EN is powered in large part by the vast numbers of podcasts I consume while drawing. I listen to music when sketching the faces and poses and laying out the balloons, because I’m working directly from the scripts, and I can’t follow two sources of dialogue. But when that’s done and I move onto inking, colouring, backgrounds, shading, apparently that uses a different part of my brain, because after that point, my train of thought wanders off and can be a distraction. Podcasts give that part of my brain something to chew on, so I go through hours and hours of recorded material.
Nerdy Show host ‘Triforce’ Mike Pandel passed away last week. He was a crazy, reckless bastard, and it finally caught up to him. I’ll share with you the message I sent to Mike’s friends and fans at the Nerdy Show forums.
You know what’s great about podcasts? Mike’s basically immortal now.
Over the past, I don’t know, year or so, I’ve been working my way through the archives of the Skeptic’s Guide to the Universe. They have archives going back to 2005. I didn’t even know podcasts existed in 2005, holy crap. At the same time, I would also listen to new episodes as they were released. So I was living in two eras of the podcast’s span, current events, and old events from years past. It was funny to hear them discuss news events like Pluto potentially having its status downgraded by the International Astronomical Union, when here in the far flung World of the Future, I already knew that Pluto had been classed as a dwarf planet for years. But there was one notable difference in the format between Past!SGU and Present!SGU: Perry DeAngelis was no longer a host. Now this could have been for any number of reasons; people move on all the time, things change. But then, in one new episode, he was mentioned briefly, in a wistful sort of way, and I came to the realisation that Perry was dead. He’d been dead for four years. And yet he was alive, in those archived recordings I was listening to. Perry was like Mike in some ways: never afraid to speak his opinion, or say the most hilarious thing you’d never see coming. Through the podcast, I had the chance to meet Perry, laugh at his wit, take his side in some conversations, disagree with him in others, and develop a strange, yet genuine, sort of one-way friendship. And when I reached the point in the archive when Perry, after fighting illness for a long time, finally passed away, I mourned him.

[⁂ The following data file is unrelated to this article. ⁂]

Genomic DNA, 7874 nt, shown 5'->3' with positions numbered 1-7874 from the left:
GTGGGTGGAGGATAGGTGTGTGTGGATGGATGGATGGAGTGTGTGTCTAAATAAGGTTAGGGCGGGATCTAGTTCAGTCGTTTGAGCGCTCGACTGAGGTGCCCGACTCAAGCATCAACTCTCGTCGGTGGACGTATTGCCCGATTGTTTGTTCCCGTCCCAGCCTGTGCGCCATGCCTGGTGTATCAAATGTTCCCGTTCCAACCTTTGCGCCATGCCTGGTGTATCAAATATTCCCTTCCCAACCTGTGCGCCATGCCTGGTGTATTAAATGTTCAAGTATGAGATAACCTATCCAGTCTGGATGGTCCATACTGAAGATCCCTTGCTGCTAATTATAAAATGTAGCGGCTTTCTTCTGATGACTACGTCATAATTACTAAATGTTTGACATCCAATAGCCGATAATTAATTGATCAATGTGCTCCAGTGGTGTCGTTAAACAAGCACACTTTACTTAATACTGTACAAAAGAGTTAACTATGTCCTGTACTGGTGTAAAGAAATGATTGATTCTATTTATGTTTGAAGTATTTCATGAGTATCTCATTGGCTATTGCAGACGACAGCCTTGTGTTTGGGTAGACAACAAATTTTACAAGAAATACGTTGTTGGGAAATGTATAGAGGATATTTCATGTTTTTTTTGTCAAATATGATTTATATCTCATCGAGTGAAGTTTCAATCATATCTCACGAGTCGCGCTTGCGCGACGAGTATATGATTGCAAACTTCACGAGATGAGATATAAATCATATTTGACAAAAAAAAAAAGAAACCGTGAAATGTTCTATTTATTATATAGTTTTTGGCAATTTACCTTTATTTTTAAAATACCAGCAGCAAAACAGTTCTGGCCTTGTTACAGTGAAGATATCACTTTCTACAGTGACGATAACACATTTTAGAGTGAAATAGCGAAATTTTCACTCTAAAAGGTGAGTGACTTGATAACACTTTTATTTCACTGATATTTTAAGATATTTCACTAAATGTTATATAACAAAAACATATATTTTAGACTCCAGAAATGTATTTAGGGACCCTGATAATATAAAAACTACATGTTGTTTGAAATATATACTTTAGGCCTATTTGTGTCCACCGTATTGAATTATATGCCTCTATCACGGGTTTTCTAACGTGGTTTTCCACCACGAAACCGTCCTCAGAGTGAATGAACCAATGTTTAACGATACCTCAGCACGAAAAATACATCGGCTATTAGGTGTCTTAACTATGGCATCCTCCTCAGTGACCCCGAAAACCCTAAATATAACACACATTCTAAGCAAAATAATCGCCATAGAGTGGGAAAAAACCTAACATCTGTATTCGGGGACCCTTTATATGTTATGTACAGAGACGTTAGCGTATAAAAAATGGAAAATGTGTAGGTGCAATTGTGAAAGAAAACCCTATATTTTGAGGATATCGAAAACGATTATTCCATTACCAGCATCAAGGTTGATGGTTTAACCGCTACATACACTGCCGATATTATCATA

The same thing’s going to happen with Mike, as long as archives of Nerdy Show stay online. Years from now, new listeners will come along and meet Triforce Mike, get to know him, enjoy his company, be inspired by his enthusiasm, and when they reach the episodes from 2012, they will mourn him. Sounds like immortality to me.
Podcasting is such a unique and intimate medium. I don’t know if you guys on the host end realise it. Sitting in on your conversations, it’s like hanging out with your buddies. Maybe you’re the quiet friend in the corner who never actually speaks up, but you still laugh and enjoy the conversation nonetheless. You may not know all of us, but we all feel like we know you. We knew Mike, too, and we’re gonna miss him.
Maybe in linking to Nerdy Show, some of you will get to meet Mike too.
I hold no accountability in what meeting him might do you to though. Nerdy Show and Triforce Mike himself are very NSFW; you’ve been warned.